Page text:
How General Counsel Are Becoming More Essential in the C-Suite

As organizations continue to evolve and grow, so too does the role of the general counsel.  Recent, diverse developments underscore how general counsel are no longer just corporate lawyers but also essential executive officers.

These developments include the emergence and authority of new, non-traditional executive officer positions.  Also new is the willingness of the chief executive officer to take public positions on social issues, and to participate in social media.  In addition, new proposals to repeal the Sarbanes Oxley Act are prompting a reaffirmation of principles of corporate responsibility, and the lawyer’s relationship to corporate governance.

With respect to each of these developments, the general counsel has become the primary resource for executive level involvement and response.  This is consistent with corporate leaders’ increasing acceptance of a broad portfolio for the general counsel, as an “officer for all seasons” in the executive suite–and with a higher organizational profile to match.

New Corporate Officer Titles

The proliferation of new corporate officer positions reflects the need to devote officer roles to increasingly complex operations, as well as to respond to newly recognized best practices.  Titles such as “chief innovation officer,” “chief automation officer,” and “chief diversity officer” reflect this trend.

And there are others: the “chief ecosystem officer” (industry dynamics and business partnerships), the “chief freelance relationships officer” (accessing contingent, temporary, diversified, and freelance employees), and the “chief intellectual property officer” (patent, trademarks, and licenses).[1]

The common theme among most of these new, non-traditional titles is that the cover jobs that (directly or indirectly) implicate legal considerations under the primary jurisdiction of the company’s general counsel.  These include industry regulation, labor and employment law, privacy and cybersecurity regulations, and intellectual property rules.  For example, the typical job description of the chief diversity officer can implicate over 10 different sets of laws and related legal issues, ranging from employee rights and employee benefits to corporate governance.[2]

The feasibility and success of these non-traditional positions ultimately depend on coordination and cooperation with general counsel.  She must ensure that the legal aspects of the duties of this new class of executives are properly fulfilled.  In doing so, the general counsel can rely on skills she developed working with more traditional corporate officers whose duties also have legal aspects, including the human resources director, the chief information security officer, the internal auditor and particularly the chief compliance officer.

CEO Comments on Social Issues

The recent dissolution of  President Trump’s two principal business advisory councils is an example of the emerging willingness of chief executive officers to adopt public positions on matters of social policy.  CEOs fare under increasing pressure from customers, employees, shareholders, and board members to take positions on social or political matters that may implicate their own corporate values.

The New York Times has described this as “part of a broad recasting of the voice of business in the nation’s political and social dialogue, a transformation that has gained momentum in recent years as the country has engaged in fraught debates over everything from climate change to health care.”[3]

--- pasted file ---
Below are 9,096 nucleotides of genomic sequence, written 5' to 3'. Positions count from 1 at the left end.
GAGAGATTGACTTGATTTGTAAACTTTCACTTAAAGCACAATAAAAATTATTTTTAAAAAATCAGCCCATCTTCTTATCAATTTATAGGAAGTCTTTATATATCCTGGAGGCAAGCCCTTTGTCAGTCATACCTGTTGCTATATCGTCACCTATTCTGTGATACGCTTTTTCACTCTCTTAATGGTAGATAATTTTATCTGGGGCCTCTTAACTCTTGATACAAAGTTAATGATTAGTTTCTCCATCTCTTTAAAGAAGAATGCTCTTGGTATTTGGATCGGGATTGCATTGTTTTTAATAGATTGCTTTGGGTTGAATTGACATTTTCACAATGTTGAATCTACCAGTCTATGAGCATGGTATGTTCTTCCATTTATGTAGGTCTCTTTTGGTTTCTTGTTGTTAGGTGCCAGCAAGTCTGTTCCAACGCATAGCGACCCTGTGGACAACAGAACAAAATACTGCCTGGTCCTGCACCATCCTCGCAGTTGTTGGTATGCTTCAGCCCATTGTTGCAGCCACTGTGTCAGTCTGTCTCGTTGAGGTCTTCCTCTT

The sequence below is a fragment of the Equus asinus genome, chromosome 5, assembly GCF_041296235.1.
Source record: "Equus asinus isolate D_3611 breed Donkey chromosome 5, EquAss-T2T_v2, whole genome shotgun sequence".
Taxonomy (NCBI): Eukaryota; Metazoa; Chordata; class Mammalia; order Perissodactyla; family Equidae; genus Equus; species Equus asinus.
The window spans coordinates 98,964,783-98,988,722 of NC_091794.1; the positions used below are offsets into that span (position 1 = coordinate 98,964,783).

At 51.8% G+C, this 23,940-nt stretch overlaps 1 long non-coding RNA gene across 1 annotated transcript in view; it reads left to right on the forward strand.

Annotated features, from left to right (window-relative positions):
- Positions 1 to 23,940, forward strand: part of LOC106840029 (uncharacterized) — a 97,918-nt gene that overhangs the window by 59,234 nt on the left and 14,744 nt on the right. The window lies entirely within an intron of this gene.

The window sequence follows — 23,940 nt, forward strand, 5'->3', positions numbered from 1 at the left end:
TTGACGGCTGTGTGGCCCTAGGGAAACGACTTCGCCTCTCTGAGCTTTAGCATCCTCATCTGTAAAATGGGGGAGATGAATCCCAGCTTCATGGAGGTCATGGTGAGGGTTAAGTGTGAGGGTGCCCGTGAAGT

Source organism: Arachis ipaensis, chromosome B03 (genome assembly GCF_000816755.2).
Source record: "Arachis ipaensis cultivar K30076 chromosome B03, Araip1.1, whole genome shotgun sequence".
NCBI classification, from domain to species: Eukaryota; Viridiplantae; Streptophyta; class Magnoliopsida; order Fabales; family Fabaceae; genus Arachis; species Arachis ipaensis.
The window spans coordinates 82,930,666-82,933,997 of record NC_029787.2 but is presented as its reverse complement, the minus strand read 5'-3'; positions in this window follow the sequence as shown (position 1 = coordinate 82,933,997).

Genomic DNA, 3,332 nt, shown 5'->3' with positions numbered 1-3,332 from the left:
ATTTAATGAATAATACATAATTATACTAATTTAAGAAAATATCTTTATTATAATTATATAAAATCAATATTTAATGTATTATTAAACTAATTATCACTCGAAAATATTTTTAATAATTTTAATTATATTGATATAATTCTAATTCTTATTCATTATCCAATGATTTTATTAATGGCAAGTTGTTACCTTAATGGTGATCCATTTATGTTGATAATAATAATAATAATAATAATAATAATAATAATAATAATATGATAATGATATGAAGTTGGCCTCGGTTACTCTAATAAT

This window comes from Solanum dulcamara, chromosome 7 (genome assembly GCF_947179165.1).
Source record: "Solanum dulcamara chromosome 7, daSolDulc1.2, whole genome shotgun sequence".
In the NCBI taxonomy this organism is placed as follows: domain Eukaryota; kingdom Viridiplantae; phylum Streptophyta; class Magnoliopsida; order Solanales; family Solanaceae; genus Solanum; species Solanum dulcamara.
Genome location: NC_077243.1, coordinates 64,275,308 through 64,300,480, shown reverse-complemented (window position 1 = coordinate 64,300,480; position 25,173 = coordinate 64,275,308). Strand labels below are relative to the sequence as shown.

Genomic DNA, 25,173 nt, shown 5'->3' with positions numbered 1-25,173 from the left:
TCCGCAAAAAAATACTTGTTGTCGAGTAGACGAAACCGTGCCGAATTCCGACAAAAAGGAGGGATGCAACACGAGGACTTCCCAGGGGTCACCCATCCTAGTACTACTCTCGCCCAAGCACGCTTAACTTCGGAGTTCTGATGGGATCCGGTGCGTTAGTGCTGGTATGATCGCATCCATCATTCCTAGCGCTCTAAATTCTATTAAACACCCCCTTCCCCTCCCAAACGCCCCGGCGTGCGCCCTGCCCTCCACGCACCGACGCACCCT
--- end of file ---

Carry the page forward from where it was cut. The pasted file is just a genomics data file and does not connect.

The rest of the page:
Yet such public positioning is not without significant reputational, performance and perhaps legal risk to the CEO and to the company.  Such comments can disturb relationships with the board, confuse other members of the management team, undermine corporate relationships with legislators, and affect consumer preferences.[4]

To advise them on how best to balance the risks and rewards of public commentary, CEOs are turning to their general counsel as a wise counselor and guardian of the corporate reputation.[5]  In this role, the general counsel is by training capable of advising the CEO in the broadest possible context.  She will supplement her technical legal analysis with consideration of applicable moral, ethical, political, economic, and environmental factors.[6]  She will advise not only whether the proposed commentary is legal, but also whether it is the right thing to do, from the perspective of the corporation, its stakeholders, the public and sound policy.[7]

Social Media

CEOs are increasingly considering the benefit of participating in social media such as LinkedIn, Twitter and Facebook.  Social media can help companies cultivate brand perception, enhance customer relationships, increase rapport with employees, recruit and retain millennial-generation talent and demonstrate currency with cultural trends.[8]

Yet, there are risks to CEO participation in social media. They include unfamiliarity with social media protocols, distraction from more traditional duties, employee or consumer misinterpretation of postings as offensive or controversial, cybersecurity breaches, and possible disapproval by the board of directors.[9]

As with public commentary, CEOs are likely to seek the general counsel’s advice before using social media.  The general counsel’s role as wise counselor and guardian of the corporate reputation well positions her as a trusted resource on the use of social media.

Social media also raises distinctly legal risks.  The SEC has in particular closely monitored the relationship between social media use by executives and rules relating to investor disclosure.  Also, communications that include competitively sensitive information can implicate the antitrust laws, and comments interpreted as personally inflammatory can raise libel concerns.  Hence the  need for the general counsel’s advice in her role as legal expert.